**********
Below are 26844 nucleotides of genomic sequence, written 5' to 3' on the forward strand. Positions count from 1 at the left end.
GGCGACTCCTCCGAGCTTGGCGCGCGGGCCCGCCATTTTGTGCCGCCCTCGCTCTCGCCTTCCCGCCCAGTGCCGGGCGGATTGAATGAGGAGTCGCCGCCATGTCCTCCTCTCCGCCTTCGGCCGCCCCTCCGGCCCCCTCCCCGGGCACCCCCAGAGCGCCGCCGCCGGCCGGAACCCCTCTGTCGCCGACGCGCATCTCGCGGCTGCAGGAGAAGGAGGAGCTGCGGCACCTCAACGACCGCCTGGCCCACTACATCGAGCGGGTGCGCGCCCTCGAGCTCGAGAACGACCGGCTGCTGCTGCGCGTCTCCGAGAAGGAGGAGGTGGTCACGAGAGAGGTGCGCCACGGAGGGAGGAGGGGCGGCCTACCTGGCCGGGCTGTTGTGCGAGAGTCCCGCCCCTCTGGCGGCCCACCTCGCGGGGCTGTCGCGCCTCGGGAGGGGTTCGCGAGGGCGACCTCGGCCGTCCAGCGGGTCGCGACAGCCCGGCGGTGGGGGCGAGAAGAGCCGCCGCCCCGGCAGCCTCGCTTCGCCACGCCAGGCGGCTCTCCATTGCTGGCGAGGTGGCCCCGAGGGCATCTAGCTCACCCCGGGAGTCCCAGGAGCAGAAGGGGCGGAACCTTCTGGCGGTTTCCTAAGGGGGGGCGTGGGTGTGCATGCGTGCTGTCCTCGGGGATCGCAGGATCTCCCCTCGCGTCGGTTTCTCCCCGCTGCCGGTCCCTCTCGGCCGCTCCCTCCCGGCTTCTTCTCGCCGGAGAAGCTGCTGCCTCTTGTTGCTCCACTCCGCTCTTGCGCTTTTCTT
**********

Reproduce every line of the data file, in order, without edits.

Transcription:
Below are 26844 nucleotides of genomic sequence, written 5' to 3' on the forward strand. Positions count from 1 at the left end.
GGCGACTCCTCCGAGCTTGGCGCGCGGGCCCGCCATTTTGTGCCGCCCTCGCTCTCGCCTTCCCGCCCAGTGCCGGGCGGATTGAATGAGGAGTCGCCGCCATGTCCTCCTCTCCGCCTTCGGCCGCCCCTCCGGCCCCCTCCCCGGGCACCCCCAGAGCGCCGCCGCCGGCCGGAACCCCTCTGTCGCCGACGCGCATCTCGCGGCTGCAGGAGAAGGAGGAGCTGCGGCACCTCAACGACCGCCTGGCCCACTACATCGAGCGGGTGCGCGCCCTCGAGCTCGAGAACGACCGGCTGCTGCTGCGCGTCTCCGAGAAGGAGGAGGTGGTCACGAGAGAGGTGCGCCACGGAGGGAGGAGGGGCGGCCTACCTGGCCGGGCTGTTGTGCGAGAGTCCCGCCCCTCTGGCGGCCCACCTCGCGGGGCTGTCGCGCCTCGGGAGGGGTTCGCGAGGGCGACCTCGGCCGTCCAGCGGGTCGCGACAGCCCGGCGGTGGGGGCGAGAAGAGCCGCCGCCCCGGCAGCCTCGCTTCGCCACGCCAGGCGGCTCTCCATTGCTGGCGAGGTGGCCCCGAGGGCATCTAGCTCACCCCGGGAGTCCCAGGAGCAGAAGGGGCGGAACCTTCTGGCGGTTTCCTAAGGGGGGGCGTGGGTGTGCATGCGTGCTGTCCTCGGGGATCGCAGGATCTCCCCTCGCGTCGGTTTCTCCCCGCTGCCGGTCCCTCTCGGCCGCTCCCTCCCGGCTTCTTCTCGCCGGAGAAGCTGCTGCCTCTTGTTGCTCCACTCCGCTCTTGCGCTTTTCTT